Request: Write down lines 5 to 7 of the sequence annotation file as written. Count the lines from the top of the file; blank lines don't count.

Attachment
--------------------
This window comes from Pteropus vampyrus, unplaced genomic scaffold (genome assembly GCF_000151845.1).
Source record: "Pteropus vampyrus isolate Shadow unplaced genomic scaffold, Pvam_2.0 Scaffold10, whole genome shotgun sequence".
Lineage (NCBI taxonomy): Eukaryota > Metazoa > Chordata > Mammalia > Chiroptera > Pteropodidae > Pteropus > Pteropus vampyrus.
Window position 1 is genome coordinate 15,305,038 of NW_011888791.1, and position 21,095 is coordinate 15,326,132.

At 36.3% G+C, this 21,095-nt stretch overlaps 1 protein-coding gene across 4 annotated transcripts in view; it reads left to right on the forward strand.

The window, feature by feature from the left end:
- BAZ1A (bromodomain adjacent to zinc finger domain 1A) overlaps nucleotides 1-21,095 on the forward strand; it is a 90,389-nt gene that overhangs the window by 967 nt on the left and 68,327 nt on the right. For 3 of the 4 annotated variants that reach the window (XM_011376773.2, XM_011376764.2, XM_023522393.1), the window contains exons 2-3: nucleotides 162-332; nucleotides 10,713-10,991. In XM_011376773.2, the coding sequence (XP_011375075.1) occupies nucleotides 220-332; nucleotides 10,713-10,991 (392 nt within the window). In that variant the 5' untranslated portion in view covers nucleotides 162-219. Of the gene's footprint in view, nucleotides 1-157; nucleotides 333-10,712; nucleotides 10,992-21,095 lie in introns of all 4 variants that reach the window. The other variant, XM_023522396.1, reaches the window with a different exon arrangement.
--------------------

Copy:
At 36.3% G+C, this 21,095-nt stretch overlaps 1 protein-coding gene across 4 annotated transcripts in view; it reads left to right on the forward strand.

The window, feature by feature from the left end:
- BAZ1A (bromodomain adjacent to zinc finger domain 1A) overlaps nucleotides 1-21,095 on the forward strand; it is a 90,389-nt gene that overhangs the window by 967 nt on the left and 68,327 nt on the right. For 3 of the 4 annotated variants that reach the window (XM_011376773.2, XM_011376764.2, XM_023522393.1), the window contains exons 2-3: nucleotides 162-332; nucleotides 10,713-10,991. In XM_011376773.2, the coding sequence (XP_011375075.1) occupies nucleotides 220-332; nucleotides 10,713-10,991 (392 nt within the window). In that variant the 5' untranslated portion in view covers nucleotides 162-219. Of the gene's footprint in view, nucleotides 1-157; nucleotides 333-10,712; nucleotides 10,992-21,095 lie in introns of all 4 variants that reach the window. The other variant, XM_023522396.1, reaches the window with a different exon arrangement.